“We are not a Startup…”

Lessons from my Entrepreneurial Journey #13


The other day at an event a gentleman asked, “What does your startup do?” “We are not a startup anymore. We are a 4+ year old company, focused on healthcare software,” I quipped back, as we exchanged our visiting cards. That took him by surprise, as he was wondering why I am steering away from the word  “Startup”, when it’s considered so cool to call yourself one.

The definition of a startup, as per Steve Blank – who is considered the pioneer of Customer Development methodology, a bible for startups – is “A startup is a temporary organization in search of a scalable, repeatable and profitable business model”. It is conducting experiments to get this right very fast.

So once you get it, you should not call yourself a startup anymore.

A human being runs through various phases of his/her life with different labels – a new born, a baby, toddler, boy, teenager, adult, senior citizen – You wouldn’t call yourself a baby when you are a 4 – 5 years old.

So I have sometimes wondered why this affinity amongst entrepreneurs to call themselves a startup for as long as possible.  Some of them have products, business models and raised massive funding – but still tag themselves as startups.

Is it because:

  • The word denotes that we are attempting to do something that no one has done before & it’s considered cool to run a startup or join a startup.
  • The word conjures up entrepreneurship. Messages like “Startup.. It’s never too late” may make you feel that you are missing something in life if you haven’t “done” a startup.

In my view, the word startup sends a lot of uncomfortable messages subtly to various stakeholders.

Customer perspective:

  • Hmm..so you are new. It means your products are untested…
  • You are a young company and not seen the challenges yet. We do not know if you will be around long enough if we buy your products/services.

Employee perspective:

  • I have heard that startup X folded up last month. Is my startup too similar? I am not sure.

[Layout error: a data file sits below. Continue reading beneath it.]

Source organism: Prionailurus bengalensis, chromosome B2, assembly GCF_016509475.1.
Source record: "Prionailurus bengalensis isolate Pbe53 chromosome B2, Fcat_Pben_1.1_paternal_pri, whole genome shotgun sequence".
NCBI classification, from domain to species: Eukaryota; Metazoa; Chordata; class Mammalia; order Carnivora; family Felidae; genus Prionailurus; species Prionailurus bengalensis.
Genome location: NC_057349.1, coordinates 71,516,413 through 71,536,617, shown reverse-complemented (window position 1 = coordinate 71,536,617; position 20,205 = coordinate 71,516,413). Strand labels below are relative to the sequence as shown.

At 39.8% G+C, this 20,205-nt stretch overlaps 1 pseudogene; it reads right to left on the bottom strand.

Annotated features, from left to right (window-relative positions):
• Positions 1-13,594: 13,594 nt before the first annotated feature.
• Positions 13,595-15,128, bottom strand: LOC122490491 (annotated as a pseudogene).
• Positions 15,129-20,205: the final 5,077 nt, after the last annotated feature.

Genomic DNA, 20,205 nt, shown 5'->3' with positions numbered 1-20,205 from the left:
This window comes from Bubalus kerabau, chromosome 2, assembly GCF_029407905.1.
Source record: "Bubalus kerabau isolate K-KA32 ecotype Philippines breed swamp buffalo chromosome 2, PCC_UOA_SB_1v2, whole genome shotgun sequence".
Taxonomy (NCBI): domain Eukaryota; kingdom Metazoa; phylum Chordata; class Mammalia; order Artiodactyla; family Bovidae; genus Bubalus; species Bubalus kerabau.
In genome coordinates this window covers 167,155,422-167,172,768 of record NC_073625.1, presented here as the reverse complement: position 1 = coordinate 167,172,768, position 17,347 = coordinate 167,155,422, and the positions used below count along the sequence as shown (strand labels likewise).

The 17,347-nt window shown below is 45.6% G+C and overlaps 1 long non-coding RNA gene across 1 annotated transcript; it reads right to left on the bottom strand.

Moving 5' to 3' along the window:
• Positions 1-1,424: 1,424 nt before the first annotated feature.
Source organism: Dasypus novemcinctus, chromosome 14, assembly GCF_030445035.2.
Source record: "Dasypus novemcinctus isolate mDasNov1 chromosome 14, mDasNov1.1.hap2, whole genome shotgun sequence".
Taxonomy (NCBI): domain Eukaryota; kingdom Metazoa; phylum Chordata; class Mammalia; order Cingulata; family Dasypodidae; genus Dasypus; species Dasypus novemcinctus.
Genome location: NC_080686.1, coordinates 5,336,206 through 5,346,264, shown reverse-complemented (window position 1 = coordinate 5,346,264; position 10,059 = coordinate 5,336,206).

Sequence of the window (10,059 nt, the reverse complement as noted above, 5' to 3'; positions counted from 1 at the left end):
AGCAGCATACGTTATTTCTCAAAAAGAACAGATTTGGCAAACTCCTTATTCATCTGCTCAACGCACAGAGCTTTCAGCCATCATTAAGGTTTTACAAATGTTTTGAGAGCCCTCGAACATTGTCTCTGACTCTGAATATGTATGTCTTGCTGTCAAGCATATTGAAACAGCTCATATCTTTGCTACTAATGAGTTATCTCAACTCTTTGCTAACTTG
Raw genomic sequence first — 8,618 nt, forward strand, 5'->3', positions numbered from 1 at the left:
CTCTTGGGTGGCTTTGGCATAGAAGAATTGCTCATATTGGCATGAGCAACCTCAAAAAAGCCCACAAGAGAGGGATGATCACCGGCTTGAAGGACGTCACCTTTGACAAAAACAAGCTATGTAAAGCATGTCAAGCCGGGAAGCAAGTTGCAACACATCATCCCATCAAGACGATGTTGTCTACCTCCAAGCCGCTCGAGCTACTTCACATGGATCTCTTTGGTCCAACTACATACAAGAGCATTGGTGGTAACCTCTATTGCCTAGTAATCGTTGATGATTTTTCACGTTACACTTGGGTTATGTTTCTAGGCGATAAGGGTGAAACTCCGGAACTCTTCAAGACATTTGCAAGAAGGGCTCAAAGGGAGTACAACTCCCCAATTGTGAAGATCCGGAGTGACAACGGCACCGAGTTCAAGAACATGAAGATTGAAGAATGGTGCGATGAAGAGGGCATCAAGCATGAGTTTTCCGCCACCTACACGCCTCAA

• Will I have a long term career? What if our investors pull out?

Coming back to our story, we took a call not to call ourselves a startup when HealthMacro turned 3 in October 2015. When you are a 1 – 2 year old, it’s acceptable to call yourself a startup.

“We had a market fit product, a relatively large addressable market, paying customers and a business model. We only needed to scale”. So why call yourself a startup was the thought process we had.

We believed that if we called ourselves a startup even after 3 years of existence, we may end up doing silly things to fit into the mould of what a startup should do that could seriously jeopardize our growth.

I put together a comparative list of what a Startup Vs a Growth Stage company does:

 Early Stage Startup (0-3 years)Growth Stage Company (3 years + )
1Competes in startup events & attempts to win awards.Participates in Industry trade events marketing its products.
2Showcases its startup awards won & media coverage received.Highlights its key customers, references and testimonials.
3In search of the right paying customer & business model.Has a clear business model, target segment & customer profile.
4Depends on few early customers.De-risks its dependence on few customers.
5Woos customers with discount and other freemium models.Clear value proposition. If this customer says no, move on to the next customer quickly.
6Anyone interested can join. Will check fitment later.Hires with a clear Job Description, with a strong interview process.
7Informal Performance Reviews.Formal Performance Reviews.
8Competes with other startups.Competes with companies bigger than itself and works to beat them.
9Seeks informal feedback from customer on product and service.Monitors every customer touch point to experience the “moment of truth” for the customer.
10Focuses on Vanity Metrics & Social Media.Focuses on proposals sent, invoices raised.
11Seeks Funding.Raises seed funding and runs with it frugally to have a long runway to take off without another round of funding.
12Mindset: Let’s get the product out and generate early revenues.Focus: On predictable revenues month on month. Attempts to get to break even and profitability faster.
13Spend on marketing & ads.Word of mouth referrals.
14A very flexible culture.Work culture balancing Company Results & Employee benefits.
15Has assumptions on problem definition and customer mindset.Has strong understanding of Industry value chain and customer pain points.

We have gone through all the phases outlined in the “what early stage startup does” table.

Now at the 4+ year mark, we regularly check against this list to validate which bucket we are operating from & correct ourselves if our mindset is still that of an early stage startup.

We are working very hard & smart to scale up and get to profitability fast…as “We are not a Startup…”


This is the thirteenth part of a series by the author. Find the previous post here.


[About the Author: Shashi Bhushan is the Founder & CEO of HealthMacro Technologies.  He plunged into entrepreneurship to explore his dream of building something that touches people’s lives. HealthMacro were TiE’s AnthahPrerana 2013 winners. He can be followed on twitter at @ShashiBhushanHR]

Leave a Reply

Your email address will not be published. Required fields are marked *